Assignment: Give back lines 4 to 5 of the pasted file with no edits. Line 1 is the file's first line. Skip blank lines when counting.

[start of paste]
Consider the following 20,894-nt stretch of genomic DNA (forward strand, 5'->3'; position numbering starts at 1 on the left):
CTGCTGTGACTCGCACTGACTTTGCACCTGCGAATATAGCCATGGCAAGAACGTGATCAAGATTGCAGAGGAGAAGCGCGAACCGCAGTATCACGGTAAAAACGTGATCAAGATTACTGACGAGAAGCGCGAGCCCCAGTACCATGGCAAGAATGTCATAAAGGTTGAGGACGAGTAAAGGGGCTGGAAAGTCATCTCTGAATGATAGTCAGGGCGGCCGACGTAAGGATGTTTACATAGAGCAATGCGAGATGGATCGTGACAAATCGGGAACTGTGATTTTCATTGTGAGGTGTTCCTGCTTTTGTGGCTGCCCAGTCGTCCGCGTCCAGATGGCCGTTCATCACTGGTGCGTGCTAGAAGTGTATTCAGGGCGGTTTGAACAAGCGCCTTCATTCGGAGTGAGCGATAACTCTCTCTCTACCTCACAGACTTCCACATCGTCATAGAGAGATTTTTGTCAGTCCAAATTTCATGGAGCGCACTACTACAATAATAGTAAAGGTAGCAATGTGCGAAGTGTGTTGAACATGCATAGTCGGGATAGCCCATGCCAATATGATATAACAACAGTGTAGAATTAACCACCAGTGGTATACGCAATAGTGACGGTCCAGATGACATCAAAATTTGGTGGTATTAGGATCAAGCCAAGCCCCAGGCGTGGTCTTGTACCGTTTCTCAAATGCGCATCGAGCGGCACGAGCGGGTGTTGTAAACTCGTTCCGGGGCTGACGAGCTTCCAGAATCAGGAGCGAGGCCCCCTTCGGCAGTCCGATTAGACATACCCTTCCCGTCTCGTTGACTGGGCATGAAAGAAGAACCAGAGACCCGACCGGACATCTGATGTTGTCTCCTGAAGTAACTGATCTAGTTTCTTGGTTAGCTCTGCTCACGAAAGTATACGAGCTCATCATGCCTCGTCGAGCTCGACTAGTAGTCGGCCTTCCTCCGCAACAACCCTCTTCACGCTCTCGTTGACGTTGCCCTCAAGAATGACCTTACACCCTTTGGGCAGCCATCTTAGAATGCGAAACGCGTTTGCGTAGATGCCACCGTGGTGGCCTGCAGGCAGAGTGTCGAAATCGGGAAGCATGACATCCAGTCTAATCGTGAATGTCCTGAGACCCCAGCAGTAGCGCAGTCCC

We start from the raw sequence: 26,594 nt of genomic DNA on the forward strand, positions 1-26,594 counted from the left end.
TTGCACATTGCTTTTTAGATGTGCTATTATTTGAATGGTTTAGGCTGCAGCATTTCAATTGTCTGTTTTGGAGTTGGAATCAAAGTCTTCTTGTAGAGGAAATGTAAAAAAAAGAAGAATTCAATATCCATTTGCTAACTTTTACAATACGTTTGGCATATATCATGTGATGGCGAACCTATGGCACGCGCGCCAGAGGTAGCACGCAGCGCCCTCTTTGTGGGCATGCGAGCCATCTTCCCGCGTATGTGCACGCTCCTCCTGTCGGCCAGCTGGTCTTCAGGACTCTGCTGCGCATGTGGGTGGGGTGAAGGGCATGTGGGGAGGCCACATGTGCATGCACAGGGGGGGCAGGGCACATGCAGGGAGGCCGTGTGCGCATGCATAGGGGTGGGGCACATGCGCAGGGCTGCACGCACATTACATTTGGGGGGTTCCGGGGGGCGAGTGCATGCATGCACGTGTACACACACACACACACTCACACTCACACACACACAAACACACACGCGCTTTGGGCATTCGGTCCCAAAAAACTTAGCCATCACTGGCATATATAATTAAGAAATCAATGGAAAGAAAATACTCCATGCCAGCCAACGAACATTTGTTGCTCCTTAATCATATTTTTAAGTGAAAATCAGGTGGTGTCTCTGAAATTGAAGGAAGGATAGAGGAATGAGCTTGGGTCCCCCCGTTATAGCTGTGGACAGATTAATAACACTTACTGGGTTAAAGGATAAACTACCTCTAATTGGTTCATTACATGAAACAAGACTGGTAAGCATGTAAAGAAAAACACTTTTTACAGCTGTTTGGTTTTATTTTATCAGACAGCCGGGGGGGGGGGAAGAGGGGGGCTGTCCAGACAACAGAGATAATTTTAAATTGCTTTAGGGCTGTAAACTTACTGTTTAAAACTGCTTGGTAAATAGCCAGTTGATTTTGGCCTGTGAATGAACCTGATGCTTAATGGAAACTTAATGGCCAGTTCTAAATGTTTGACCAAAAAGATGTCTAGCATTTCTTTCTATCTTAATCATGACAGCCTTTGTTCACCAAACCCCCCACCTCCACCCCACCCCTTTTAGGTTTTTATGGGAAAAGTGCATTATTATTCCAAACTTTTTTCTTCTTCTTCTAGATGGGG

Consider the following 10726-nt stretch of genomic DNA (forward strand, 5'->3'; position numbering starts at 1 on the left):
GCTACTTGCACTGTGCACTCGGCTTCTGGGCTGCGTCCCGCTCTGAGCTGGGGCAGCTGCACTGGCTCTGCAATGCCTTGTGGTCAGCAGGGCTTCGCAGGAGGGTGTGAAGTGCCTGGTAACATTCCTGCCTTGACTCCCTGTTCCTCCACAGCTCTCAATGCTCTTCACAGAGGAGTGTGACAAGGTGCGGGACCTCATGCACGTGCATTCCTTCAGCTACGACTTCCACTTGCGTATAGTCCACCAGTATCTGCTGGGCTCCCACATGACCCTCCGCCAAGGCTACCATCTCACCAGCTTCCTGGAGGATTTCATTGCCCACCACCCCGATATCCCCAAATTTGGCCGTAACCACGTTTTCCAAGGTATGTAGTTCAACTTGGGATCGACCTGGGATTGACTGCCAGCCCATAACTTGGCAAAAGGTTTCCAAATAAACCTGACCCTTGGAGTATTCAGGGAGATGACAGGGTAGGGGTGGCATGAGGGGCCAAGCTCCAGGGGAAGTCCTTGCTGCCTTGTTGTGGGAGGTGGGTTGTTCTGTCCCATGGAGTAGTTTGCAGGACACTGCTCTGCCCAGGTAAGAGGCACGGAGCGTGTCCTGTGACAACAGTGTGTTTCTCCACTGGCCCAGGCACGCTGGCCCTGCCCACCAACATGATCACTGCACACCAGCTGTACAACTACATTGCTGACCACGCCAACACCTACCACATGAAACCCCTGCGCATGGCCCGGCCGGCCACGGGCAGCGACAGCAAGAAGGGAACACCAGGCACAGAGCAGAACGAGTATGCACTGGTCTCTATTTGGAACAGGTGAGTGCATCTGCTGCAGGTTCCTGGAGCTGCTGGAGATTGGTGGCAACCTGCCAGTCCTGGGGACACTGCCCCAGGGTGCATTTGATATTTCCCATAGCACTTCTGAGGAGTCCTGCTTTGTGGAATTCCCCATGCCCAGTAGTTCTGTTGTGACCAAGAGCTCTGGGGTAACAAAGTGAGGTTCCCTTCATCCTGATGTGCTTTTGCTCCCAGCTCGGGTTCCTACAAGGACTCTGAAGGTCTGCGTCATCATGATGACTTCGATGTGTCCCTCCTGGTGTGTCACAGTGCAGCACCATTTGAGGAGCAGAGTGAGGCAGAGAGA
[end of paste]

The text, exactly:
TTGCACATTGCTTTTTAGATGTGCTATTATTTGAATGGTTTAGGCTGCAGCATTTCAATTGTCTGTTTTGGAGTTGGAATCAAAGTCTTCTTGTAGAGGAAATGTAAAAAAAAGAAGAATTCAATATCCATTTGCTAACTTTTACAATACGTTTGGCATATATCATGTGATGGCGAACCTATGGCACGCGCGCCAGAGGTAGCACGCAGCGCCCTCTTTGTGGGCATGCGAGCCATCTTCCCGCGTATGTGCACGCTCCTCCTGTCGGCCAGCTGGTCTTCAGGACTCTGCTGCGCATGTGGGTGGGGTGAAGGGCATGTGGGGAGGCCACATGTGCATGCACAGGGGGGGCAGGGCACATGCAGGGAGGCCGTGTGCGCATGCATAGGGGTGGGGCACATGCGCAGGGCTGCACGCACATTACATTTGGGGGGTTCCGGGGGGCGAGTGCATGCATGCACGTGTACACACACACACACACTCACACTCACACACACACAAACACACACGCGCTTTGGGCATTCGGTCCCAAAAAACTTAGCCATCACTGGCATATATAATTAAGAAATCAATGGAAAGAAAATACTCCATGCCAGCCAACGAACATTTGTTGCTCCTTAATCATATTTTTAAGTGAAAATCAGGTGGTGTCTCTGAAATTGAAGGAAGGATAGAGGAATGAGCTTGGGTCCCCCCGTTATAGCTGTGGACAGATTAATAACACTTACTGGGTTAAAGGATAAACTACCTCTAATTGGTTCATTACATGAAACAAGACTGGTAAGCATGTAAAGAAAAACACTTTTTACAGCTGTTTGGTTTTATTTTATCAGACAGCCGGGGGGGGGGGAAGAGGGGGGCTGTCCAGACAACAGAGATAATTTTAAATTGCTTTAGGGCTGTAAACTTACTGTTTAAAACTGCTTGGTAAATAGCCAGTTGATTTTGGCCTGTGAATGAACCTGATGCTTAATGGAAACTTAATGGCCAGTTCTAAATGTTTGACCAAAAAGATGTCTAGCATTTCTTTCTATCTTAATCATGACAGCCTTTGTTCACCAAACCCCCCACCTCCACCCCACCCCTTTTAGGTTTTTATGGGAAAAGTGCATTATTATTCCAAACTTTTTTCTTCTTCTTCTAGATGGGG

Consider the following 10726-nt stretch of genomic DNA (forward strand, 5'->3'; position numbering starts at 1 on the left):